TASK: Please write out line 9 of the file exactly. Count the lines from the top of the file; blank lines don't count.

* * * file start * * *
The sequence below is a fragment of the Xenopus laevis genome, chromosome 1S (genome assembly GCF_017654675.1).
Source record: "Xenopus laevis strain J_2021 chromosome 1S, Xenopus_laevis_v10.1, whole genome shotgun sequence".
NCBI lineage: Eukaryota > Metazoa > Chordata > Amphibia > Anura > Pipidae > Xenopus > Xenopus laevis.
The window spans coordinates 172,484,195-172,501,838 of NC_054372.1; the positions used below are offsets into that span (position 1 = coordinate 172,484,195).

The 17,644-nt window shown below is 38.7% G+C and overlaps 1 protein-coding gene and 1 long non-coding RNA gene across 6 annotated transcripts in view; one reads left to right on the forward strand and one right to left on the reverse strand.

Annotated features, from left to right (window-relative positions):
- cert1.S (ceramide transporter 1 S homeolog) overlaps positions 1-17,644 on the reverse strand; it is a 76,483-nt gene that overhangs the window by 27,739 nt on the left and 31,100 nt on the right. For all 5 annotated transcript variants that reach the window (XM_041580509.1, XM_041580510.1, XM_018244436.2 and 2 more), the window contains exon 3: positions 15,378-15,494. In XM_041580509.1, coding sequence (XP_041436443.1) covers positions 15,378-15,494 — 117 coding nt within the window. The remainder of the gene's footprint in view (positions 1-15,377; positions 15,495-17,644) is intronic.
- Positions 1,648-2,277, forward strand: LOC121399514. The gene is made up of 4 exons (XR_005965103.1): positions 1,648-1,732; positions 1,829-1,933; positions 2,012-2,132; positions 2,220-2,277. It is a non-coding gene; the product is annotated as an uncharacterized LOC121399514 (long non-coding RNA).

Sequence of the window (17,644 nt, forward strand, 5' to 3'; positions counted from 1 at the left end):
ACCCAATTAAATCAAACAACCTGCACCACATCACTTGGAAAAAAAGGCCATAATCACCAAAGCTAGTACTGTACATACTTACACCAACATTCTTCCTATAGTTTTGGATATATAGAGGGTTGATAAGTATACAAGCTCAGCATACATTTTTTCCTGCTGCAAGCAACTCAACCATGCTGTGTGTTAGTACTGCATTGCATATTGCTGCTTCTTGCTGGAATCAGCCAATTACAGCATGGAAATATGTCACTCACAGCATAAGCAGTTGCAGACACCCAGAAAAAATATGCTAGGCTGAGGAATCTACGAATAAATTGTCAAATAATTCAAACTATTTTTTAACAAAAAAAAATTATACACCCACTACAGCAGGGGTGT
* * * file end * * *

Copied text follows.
Sequence of the window (17,644 nt, forward strand, 5' to 3'; positions counted from 1 at the left end):